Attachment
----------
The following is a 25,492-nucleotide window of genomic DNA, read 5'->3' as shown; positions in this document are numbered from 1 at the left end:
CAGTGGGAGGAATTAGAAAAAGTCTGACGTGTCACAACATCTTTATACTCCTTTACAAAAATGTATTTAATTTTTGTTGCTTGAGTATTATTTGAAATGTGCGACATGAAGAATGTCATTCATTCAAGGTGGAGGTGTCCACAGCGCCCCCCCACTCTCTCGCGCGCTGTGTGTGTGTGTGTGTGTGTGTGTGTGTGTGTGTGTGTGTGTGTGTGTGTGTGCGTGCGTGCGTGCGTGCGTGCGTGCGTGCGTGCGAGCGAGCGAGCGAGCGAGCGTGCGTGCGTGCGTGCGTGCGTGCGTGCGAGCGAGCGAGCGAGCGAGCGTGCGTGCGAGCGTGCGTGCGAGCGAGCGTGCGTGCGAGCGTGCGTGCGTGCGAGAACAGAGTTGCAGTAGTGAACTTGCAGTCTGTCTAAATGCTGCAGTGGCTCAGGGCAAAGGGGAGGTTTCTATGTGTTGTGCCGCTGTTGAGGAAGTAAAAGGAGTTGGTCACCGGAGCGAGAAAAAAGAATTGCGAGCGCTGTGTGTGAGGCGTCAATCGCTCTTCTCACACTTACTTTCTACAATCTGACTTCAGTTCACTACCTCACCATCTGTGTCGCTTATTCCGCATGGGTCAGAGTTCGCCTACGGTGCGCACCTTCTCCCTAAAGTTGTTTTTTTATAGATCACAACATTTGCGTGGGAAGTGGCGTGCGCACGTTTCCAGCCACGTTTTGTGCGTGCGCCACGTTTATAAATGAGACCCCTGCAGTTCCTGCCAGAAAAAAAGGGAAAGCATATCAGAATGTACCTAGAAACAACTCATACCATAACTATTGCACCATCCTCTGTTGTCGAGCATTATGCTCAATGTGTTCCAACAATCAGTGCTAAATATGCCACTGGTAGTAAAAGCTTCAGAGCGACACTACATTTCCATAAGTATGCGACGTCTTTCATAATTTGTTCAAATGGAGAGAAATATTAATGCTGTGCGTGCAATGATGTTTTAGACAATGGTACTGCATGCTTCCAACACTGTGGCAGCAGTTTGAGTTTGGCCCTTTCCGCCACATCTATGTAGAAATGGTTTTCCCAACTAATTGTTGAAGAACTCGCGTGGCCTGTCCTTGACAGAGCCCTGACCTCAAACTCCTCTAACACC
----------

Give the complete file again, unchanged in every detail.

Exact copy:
The following is a 25,492-nucleotide window of genomic DNA, read 5'->3' as shown; positions in this document are numbered from 1 at the left end:
CAGTGGGAGGAATTAGAAAAAGTCTGACGTGTCACAACATCTTTATACTCCTTTACAAAAATGTATTTAATTTTTGTTGCTTGAGTATTATTTGAAATGTGCGACATGAAGAATGTCATTCATTCAAGGTGGAGGTGTCCACAGCGCCCCCCCACTCTCTCGCGCGCTGTGTGTGTGTGTGTGTGTGTGTGTGTGTGTGTGTGTGTGTGTGTGTGTGTGTGCGTGCGTGCGTGCGTGCGTGCGTGCGTGCGTGCGAGCGAGCGAGCGAGCGAGCGTGCGTGCGTGCGTGCGTGCGTGCGTGCGAGCGAGCGAGCGAGCGAGCGTGCGTGCGAGCGTGCGTGCGAGCGAGCGTGCGTGCGAGCGTGCGTGCGTGCGAGAACAGAGTTGCAGTAGTGAACTTGCAGTCTGTCTAAATGCTGCAGTGGCTCAGGGCAAAGGGGAGGTTTCTATGTGTTGTGCCGCTGTTGAGGAAGTAAAAGGAGTTGGTCACCGGAGCGAGAAAAAAGAATTGCGAGCGCTGTGTGTGAGGCGTCAATCGCTCTTCTCACACTTACTTTCTACAATCTGACTTCAGTTCACTACCTCACCATCTGTGTCGCTTATTCCGCATGGGTCAGAGTTCGCCTACGGTGCGCACCTTCTCCCTAAAGTTGTTTTTTTATAGATCACAACATTTGCGTGGGAAGTGGCGTGCGCACGTTTCCAGCCACGTTTTGTGCGTGCGCCACGTTTATAAATGAGACCCCTGCAGTTCCTGCCAGAAAAAAAGGGAAAGCATATCAGAATGTACCTAGAAACAACTCATACCATAACTATTGCACCATCCTCTGTTGTCGAGCATTATGCTCAATGTGTTCCAACAATCAGTGCTAAATATGCCACTGGTAGTAAAAGCTTCAGAGCGACACTACATTTCCATAAGTATGCGACGTCTTTCATAATTTGTTCAAATGGAGAGAAATATTAATGCTGTGCGTGCAATGATGTTTTAGACAATGGTACTGCATGCTTCCAACACTGTGGCAGCAGTTTGAGTTTGGCCCTTTCCGCCACATCTATGTAGAAATGGTTTTCCCAACTAATTGTTGAAGAACTCGCGTGGCCTGTCCTTGACAGAGCCCTGACCTCAAACTCCTCTAACACC